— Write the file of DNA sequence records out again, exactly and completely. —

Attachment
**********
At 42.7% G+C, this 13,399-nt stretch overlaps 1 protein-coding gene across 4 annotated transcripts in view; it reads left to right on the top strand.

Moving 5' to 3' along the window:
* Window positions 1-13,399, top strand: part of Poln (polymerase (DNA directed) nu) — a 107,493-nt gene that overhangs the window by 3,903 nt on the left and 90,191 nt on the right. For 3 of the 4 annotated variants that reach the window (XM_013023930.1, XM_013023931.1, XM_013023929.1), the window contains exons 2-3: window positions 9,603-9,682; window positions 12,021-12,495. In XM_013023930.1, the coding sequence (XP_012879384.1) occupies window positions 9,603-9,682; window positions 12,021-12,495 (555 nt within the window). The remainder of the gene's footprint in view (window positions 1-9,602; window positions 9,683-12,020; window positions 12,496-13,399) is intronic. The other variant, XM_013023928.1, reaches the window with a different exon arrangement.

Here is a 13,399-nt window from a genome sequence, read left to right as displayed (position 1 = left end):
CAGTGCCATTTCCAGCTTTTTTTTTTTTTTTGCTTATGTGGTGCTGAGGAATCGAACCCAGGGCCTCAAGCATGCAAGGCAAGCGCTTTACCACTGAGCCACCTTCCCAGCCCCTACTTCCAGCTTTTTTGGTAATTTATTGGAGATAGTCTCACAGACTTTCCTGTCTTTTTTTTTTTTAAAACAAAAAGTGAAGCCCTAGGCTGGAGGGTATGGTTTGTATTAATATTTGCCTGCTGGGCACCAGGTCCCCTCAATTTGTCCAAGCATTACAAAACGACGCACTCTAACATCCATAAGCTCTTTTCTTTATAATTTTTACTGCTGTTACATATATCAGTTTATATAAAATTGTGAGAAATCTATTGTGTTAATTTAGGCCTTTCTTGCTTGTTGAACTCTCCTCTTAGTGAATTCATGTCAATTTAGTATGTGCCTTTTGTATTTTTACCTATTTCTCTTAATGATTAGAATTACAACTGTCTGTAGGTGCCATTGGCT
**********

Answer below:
At 42.7% G+C, this 13,399-nt stretch overlaps 1 protein-coding gene across 4 annotated transcripts in view; it reads left to right on the top strand.

Moving 5' to 3' along the window:
* Window positions 1-13,399, top strand: part of Poln (polymerase (DNA directed) nu) — a 107,493-nt gene that overhangs the window by 3,903 nt on the left and 90,191 nt on the right. For 3 of the 4 annotated variants that reach the window (XM_013023930.1, XM_013023931.1, XM_013023929.1), the window contains exons 2-3: window positions 9,603-9,682; window positions 12,021-12,495. In XM_013023930.1, the coding sequence (XP_012879384.1) occupies window positions 9,603-9,682; window positions 12,021-12,495 (555 nt within the window). The remainder of the gene's footprint in view (window positions 1-9,602; window positions 9,683-12,020; window positions 12,496-13,399) is intronic. The other variant, XM_013023928.1, reaches the window with a different exon arrangement.

Here is a 13,399-nt window from a genome sequence, read left to right as displayed (position 1 = left end):
CAGTGCCATTTCCAGCTTTTTTTTTTTTTTTGCTTATGTGGTGCTGAGGAATCGAACCCAGGGCCTCAAGCATGCAAGGCAAGCGCTTTACCACTGAGCCACCTTCCCAGCCCCTACTTCCAGCTTTTTTGGTAATTTATTGGAGATAGTCTCACAGACTTTCCTGTCTTTTTTTTTTTTAAAACAAAAAGTGAAGCCCTAGGCTGGAGGGTATGGTTTGTATTAATATTTGCCTGCTGGGCACCAGGTCCCCTCAATTTGTCCAAGCATTACAAAACGACGCACTCTAACATCCATAAGCTCTTTTCTTTATAATTTTTACTGCTGTTACATATATCAGTTTATATAAAATTGTGAGAAATCTATTGTGTTAATTTAGGCCTTTCTTGCTTGTTGAACTCTCCTCTTAGTGAATTCATGTCAATTTAGTATGTGCCTTTTGTATTTTTACCTATTTCTCTTAATGATTAGAATTACAACTGTCTGTAGGTGCCATTGGCT